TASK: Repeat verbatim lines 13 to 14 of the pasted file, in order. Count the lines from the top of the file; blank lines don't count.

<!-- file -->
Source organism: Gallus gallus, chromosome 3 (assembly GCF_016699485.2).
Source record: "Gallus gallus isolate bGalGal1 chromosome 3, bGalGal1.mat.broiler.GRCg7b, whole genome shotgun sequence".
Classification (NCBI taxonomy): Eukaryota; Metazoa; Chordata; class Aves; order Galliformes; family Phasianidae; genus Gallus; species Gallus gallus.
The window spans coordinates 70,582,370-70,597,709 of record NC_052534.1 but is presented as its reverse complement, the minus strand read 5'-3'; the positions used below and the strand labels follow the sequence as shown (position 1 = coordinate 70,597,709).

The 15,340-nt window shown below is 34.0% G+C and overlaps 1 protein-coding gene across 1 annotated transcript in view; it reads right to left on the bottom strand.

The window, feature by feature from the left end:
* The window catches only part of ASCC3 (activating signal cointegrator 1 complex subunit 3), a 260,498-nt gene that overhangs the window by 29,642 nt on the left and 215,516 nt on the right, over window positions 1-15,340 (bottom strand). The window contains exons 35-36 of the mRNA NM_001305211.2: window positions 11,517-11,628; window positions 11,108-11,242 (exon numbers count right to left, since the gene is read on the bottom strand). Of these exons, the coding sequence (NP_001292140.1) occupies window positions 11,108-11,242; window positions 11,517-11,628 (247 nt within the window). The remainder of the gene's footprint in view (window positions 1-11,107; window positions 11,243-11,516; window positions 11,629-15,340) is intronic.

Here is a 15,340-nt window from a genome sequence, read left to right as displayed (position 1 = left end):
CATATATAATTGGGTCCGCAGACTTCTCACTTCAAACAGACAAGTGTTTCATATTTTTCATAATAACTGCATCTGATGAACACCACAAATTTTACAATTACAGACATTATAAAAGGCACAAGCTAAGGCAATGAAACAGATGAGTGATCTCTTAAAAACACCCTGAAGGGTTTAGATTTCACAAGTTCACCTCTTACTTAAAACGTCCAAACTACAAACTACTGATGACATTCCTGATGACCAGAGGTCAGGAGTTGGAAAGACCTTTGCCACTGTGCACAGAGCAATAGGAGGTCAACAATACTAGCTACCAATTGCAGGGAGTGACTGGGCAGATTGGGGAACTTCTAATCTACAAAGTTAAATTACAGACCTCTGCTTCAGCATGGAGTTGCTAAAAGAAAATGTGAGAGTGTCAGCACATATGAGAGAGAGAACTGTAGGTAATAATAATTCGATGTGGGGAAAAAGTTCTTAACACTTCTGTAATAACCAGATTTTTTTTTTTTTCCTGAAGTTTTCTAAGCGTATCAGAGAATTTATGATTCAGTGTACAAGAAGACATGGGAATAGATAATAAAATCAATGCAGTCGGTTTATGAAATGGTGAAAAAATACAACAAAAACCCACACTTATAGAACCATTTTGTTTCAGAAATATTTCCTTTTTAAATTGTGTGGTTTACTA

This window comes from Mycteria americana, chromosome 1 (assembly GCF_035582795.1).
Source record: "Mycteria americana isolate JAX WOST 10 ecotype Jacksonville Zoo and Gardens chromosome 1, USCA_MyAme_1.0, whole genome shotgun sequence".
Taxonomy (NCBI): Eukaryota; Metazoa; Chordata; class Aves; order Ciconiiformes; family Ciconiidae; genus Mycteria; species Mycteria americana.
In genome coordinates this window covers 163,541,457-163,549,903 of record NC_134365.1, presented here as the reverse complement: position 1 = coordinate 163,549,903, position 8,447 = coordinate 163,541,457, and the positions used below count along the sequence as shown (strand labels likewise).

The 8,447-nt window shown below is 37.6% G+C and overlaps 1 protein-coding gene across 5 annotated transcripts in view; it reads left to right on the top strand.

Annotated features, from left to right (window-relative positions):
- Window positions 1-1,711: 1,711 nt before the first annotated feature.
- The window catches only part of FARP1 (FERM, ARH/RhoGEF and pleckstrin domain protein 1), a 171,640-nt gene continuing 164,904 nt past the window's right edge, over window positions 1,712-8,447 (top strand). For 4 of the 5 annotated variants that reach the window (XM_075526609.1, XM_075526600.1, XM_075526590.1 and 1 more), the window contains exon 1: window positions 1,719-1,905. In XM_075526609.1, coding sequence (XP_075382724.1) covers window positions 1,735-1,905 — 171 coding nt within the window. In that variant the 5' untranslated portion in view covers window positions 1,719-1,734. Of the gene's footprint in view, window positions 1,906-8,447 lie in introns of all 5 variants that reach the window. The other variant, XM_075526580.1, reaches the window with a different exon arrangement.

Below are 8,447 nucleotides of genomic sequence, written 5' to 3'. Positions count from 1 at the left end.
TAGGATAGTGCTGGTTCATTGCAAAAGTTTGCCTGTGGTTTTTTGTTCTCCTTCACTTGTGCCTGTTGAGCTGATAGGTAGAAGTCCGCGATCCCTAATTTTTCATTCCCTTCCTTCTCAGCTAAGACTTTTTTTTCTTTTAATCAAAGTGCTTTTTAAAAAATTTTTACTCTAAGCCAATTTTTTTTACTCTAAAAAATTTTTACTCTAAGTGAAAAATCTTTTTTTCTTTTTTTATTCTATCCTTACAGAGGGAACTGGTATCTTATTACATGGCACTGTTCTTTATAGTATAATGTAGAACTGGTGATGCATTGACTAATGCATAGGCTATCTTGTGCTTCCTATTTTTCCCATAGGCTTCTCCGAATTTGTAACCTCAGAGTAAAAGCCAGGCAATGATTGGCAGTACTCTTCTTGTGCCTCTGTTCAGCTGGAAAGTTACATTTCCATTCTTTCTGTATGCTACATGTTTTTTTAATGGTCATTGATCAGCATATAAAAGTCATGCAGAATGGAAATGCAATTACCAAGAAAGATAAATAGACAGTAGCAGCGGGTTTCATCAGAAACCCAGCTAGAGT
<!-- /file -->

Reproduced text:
In genome coordinates this window covers 163,541,457-163,549,903 of record NC_134365.1, presented here as the reverse complement: position 1 = coordinate 163,549,903, position 8,447 = coordinate 163,541,457, and the positions used below count along the sequence as shown (strand labels likewise).

The 8,447-nt window shown below is 37.6% G+C and overlaps 1 protein-coding gene across 5 annotated transcripts in view; it reads left to right on the top strand.